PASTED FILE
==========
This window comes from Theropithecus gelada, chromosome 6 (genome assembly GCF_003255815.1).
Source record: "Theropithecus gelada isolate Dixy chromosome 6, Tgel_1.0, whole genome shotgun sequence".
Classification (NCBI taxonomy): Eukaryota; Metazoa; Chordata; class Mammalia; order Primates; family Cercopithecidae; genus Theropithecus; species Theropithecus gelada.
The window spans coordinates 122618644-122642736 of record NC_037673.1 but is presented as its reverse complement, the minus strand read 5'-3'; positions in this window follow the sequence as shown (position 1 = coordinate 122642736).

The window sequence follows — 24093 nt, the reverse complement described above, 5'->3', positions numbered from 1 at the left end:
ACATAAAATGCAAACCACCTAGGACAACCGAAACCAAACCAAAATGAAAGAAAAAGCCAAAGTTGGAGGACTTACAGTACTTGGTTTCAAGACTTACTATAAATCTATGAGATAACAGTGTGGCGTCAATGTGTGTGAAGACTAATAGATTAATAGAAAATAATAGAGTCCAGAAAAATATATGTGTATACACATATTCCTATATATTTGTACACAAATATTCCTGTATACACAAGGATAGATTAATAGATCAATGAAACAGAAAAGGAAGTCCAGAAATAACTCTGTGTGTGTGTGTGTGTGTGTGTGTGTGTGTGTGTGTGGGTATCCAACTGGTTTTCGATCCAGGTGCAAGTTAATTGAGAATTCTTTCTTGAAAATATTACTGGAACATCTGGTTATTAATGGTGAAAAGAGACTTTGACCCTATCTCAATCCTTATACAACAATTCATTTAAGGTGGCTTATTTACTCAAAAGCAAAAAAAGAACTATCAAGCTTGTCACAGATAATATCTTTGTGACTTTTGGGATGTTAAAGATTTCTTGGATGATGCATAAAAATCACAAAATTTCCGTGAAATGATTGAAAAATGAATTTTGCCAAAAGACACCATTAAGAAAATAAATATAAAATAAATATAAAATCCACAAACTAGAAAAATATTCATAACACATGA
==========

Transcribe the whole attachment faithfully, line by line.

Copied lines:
This window comes from Theropithecus gelada, chromosome 6 (genome assembly GCF_003255815.1).
Source record: "Theropithecus gelada isolate Dixy chromosome 6, Tgel_1.0, whole genome shotgun sequence".
Classification (NCBI taxonomy): Eukaryota; Metazoa; Chordata; class Mammalia; order Primates; family Cercopithecidae; genus Theropithecus; species Theropithecus gelada.
The window spans coordinates 122618644-122642736 of record NC_037673.1 but is presented as its reverse complement, the minus strand read 5'-3'; positions in this window follow the sequence as shown (position 1 = coordinate 122642736).

The window sequence follows — 24093 nt, the reverse complement described above, 5'->3', positions numbered from 1 at the left end:
ACATAAAATGCAAACCACCTAGGACAACCGAAACCAAACCAAAATGAAAGAAAAAGCCAAAGTTGGAGGACTTACAGTACTTGGTTTCAAGACTTACTATAAATCTATGAGATAACAGTGTGGCGTCAATGTGTGTGAAGACTAATAGATTAATAGAAAATAATAGAGTCCAGAAAAATATATGTGTATACACATATTCCTATATATTTGTACACAAATATTCCTGTATACACAAGGATAGATTAATAGATCAATGAAACAGAAAAGGAAGTCCAGAAATAACTCTGTGTGTGTGTGTGTGTGTGTGTGTGTGTGTGTGTGTGGGTATCCAACTGGTTTTCGATCCAGGTGCAAGTTAATTGAGAATTCTTTCTTGAAAATATTACTGGAACATCTGGTTATTAATGGTGAAAAGAGACTTTGACCCTATCTCAATCCTTATACAACAATTCATTTAAGGTGGCTTATTTACTCAAAAGCAAAAAAAGAACTATCAAGCTTGTCACAGATAATATCTTTGTGACTTTTGGGATGTTAAAGATTTCTTGGATGATGCATAAAAATCACAAAATTTCCGTGAAATGATTGAAAAATGAATTTTGCCAAAAGACACCATTAAGAAAATAAATATAAAATAAATATAAAATCCACAAACTAGAAAAATATTCATAACACATGA